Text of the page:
What are Outkast?

Written by David Turner (@dalatudalatu)

Outkast are back! A victory for popular, quality music if there ever was one and not because the duo will bring back southern lyricism or da art of storytelling but their arguably one of the best rap entities ever, so of course people are excited to see them at Coachella and whatever other sweaty expensive-as-hell festivals they’ll be touring this summer. But for the Post-Woodstock ‘99 babies that weren’t around for Southernplayalisticadillacmuzik or Stankonia with their 2000 breakthrough “Mrs. Jackson,” it makes sense they’d wonder: “Who Is Outkast?”

This question spawned a now deleted Tumblr page devoted to shaming those too young to remember when Bill Clinton was president and Will Smith wasn’t just the uncool dad of Jayden and Willow. The site might’ve assumed it is mocking ignorance, but in reality it was stating the obvious that knowing rap history isn’t a prerequisite for a social media account. These kids aren’t asking “who is Drake” or “who is Miley Cyrus,” they’re unsure about the identity of a group who haven’t had a Top 40 hit since 2004 with “Roses,” and, of course, who the fuck remembers “Roses that smell poo-ooo-oo?”

If a young female rap fan was born in 1999 that would make her 1 when Stankonia came out and not even in 1st grade after the national sensation that was “Hey Ya.” If she missed those moments then ignorance of the group makes sense, as Outkast have done little since 2003’s Speakerboxxx / The Love Below to propagate their legacy. They put out Idlewild, a quickly forgotten movie and soundtrack, and certainly “The Mighty O,” as a single, would make little impression on grade schoolers when T.I., Wayne and Kanye were climbing the commercial ranks. Recently Big Boi released a couple of solo albums to much critical praise, but little commercial appeal, and Andre 3000 has kept penning high profile guest verses, but those at this point have very little to do the Outkast legacy.

The other factor playing against the duo is that if their own hiatus didn’t push them to obscurity, 2014 rap bares little of their overt sonic or stylistic touches. They don’t have much to do with the Trap sound of places like Atlanta and Chicago, nor do they have much connection to the Post-Swag that continues to filter onto southern radio playlist.  Kanye and Drake certainly wouldn’t shy away from giving the group props, they’ve broken off so far onto their own rap continents that one can miss the racial and emotional back-and-forths that was so deeply ingrained in Outkast that continued into later rappers’ work.

In terms of groundbreaking southern acts right now they feel more like a 2 Live Crew than an UGK or even No Limit/Cash Money Records, where the former was important and will still get random call outs (French Montana’s “Pop That”), but they don’t seem to have a collective hold on imagination of rappers in the 2010s. Where UGK and 90s No Limit/Cash Money Records can lay claim over almost all of the rap music in 2014 from slang, beat production, rapping styles and even those visual aesthetics have held more sway than the Funk inspired ideas of Outkast’s later works.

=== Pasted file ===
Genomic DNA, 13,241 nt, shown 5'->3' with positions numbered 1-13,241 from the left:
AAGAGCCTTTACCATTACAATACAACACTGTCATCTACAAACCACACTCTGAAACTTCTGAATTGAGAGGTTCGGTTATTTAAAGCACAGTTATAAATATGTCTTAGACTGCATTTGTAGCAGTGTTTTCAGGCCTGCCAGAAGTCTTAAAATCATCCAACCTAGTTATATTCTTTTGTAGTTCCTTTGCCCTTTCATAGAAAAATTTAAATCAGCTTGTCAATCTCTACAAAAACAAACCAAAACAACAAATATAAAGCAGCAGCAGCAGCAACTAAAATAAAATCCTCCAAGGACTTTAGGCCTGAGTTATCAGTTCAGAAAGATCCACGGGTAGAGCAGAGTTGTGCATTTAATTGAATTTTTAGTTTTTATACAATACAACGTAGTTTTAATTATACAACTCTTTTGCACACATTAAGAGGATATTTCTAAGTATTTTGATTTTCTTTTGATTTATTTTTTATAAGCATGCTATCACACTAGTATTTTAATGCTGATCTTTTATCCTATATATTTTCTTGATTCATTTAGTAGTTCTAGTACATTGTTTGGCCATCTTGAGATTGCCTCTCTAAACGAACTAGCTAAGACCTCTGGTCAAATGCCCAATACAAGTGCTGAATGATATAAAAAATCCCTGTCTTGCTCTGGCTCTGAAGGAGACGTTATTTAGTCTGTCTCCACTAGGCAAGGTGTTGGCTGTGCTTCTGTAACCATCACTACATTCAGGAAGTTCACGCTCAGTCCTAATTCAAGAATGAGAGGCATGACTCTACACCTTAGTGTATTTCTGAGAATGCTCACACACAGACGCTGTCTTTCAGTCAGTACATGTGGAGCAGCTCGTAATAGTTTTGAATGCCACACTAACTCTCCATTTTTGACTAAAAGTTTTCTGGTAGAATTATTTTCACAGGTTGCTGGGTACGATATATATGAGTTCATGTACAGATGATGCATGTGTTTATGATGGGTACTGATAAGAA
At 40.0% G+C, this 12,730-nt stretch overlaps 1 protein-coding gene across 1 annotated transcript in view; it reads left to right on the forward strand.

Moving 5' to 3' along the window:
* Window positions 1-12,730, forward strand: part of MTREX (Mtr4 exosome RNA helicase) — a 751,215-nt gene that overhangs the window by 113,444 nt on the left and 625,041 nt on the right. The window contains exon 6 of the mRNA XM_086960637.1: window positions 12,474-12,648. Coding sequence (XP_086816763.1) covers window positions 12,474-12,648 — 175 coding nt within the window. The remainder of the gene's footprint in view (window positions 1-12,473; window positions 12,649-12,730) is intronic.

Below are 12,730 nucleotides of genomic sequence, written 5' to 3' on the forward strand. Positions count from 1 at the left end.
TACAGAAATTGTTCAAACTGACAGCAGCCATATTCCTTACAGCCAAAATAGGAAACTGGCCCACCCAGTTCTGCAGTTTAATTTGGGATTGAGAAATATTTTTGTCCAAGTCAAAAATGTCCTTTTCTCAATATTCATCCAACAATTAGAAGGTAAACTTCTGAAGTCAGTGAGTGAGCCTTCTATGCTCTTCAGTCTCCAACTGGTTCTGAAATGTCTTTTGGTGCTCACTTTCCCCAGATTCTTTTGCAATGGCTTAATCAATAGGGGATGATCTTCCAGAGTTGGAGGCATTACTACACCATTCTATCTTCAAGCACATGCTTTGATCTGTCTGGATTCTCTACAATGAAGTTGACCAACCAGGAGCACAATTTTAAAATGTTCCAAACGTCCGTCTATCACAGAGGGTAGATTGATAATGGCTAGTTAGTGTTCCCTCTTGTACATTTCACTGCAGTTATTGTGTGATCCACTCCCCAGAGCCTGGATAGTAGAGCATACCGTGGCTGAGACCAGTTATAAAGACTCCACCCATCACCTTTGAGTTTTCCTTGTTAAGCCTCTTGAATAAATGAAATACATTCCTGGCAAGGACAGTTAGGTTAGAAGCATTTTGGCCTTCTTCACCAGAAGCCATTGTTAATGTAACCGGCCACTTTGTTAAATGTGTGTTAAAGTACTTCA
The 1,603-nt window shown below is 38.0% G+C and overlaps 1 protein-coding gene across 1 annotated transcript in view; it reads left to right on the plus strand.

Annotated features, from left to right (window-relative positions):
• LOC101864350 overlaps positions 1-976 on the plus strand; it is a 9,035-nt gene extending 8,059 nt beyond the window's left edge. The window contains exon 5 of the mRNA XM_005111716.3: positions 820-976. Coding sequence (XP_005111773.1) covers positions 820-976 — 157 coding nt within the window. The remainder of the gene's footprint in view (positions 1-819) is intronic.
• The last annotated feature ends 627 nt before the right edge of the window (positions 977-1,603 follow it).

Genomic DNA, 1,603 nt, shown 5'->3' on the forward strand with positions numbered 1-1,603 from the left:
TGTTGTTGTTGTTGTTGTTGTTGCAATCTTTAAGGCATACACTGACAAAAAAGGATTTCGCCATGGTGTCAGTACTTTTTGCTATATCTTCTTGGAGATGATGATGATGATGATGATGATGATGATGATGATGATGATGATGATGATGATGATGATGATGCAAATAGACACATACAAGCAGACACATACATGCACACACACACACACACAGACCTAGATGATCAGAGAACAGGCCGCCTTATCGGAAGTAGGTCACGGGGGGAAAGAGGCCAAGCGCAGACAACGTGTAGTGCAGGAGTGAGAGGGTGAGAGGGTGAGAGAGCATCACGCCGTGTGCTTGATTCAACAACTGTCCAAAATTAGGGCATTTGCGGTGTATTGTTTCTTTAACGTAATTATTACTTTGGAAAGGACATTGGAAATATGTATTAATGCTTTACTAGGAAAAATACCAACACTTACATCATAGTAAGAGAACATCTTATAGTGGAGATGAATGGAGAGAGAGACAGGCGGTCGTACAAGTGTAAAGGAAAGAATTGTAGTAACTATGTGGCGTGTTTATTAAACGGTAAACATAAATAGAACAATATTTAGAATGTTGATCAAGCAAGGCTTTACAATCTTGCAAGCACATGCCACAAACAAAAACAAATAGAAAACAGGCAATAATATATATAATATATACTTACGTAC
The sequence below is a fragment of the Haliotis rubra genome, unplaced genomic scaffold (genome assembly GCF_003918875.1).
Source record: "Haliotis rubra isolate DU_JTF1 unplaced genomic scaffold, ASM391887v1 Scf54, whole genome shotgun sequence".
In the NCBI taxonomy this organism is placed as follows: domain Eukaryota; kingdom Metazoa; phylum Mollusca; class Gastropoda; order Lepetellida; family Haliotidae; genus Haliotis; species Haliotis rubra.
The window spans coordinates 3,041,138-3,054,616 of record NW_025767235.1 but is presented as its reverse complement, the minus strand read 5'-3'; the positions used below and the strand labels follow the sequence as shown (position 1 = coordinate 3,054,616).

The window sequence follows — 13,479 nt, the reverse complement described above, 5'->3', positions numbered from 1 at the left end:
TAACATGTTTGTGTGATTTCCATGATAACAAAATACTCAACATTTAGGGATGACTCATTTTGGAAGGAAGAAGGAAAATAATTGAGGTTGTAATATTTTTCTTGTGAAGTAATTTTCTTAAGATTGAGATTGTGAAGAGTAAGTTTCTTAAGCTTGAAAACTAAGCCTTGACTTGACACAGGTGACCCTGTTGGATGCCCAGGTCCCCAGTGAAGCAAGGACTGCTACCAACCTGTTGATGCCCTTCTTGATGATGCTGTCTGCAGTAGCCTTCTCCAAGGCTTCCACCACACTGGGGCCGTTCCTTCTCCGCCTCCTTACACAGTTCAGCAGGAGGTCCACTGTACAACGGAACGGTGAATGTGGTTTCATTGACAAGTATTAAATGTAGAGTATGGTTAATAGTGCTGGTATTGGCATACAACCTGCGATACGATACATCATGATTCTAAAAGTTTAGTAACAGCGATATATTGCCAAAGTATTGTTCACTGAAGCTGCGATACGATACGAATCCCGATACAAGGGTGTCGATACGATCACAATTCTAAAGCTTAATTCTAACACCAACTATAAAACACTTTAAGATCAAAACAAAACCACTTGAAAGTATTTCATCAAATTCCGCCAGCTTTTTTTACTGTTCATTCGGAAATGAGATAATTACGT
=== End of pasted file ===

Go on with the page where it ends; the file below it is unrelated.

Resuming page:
Outkast songs don’t even figure heavily onto rap stations, because while “Mrs. Jackson” and “Hey Ya” were big hits they were more Pop than Rap. Where a last evening rap mix on southern rap can pull up over a dozen hits from T.I., Young Jeezy, Lil Wayne or even just going back and doing an old No Limit or Cash Money mix, when was the last time one heard “Rosa Parks,” or for that matter any Outkast song, on the radio? All southern rappers that claim lyricism will reserve a place for Outkast—Isaiah Rashad being the most recent with his album having a song called “West Savannah,” but very few rarely sound like them or really pick up the musical ideas they were using in the 90s.

So how will the rap and pop world re-embraces the duo, as a duo and no longer separate rap god father figures? A lot of the racial and emotional conflicts that might seem unique to this generation of post-Kanye rappers already existed within Outkast. Yet the radio moved past their music once they stopped making it. The group’s musical influence seem to do more with wordplay and an intangible cool than synth presets and drum patterns, for better or worse. Do they even have adlibs? And if they don’t, are they even rappers in 2014?

4 responses to “What are Outkast?

    • It did, and this might be some anti-Kendrick bitterness, but it lacked a lot of the “heart” of Outkast. And this might just have to do with the fact Kendrick has such a technically showy rapping style compared to Big Boi or Andre, who are great rappers without the need to verbally display that. Also to the narrative of the album struck me as a bit too overt than Outkast, who usually don’t allow that type of concept to overwhelm an album.

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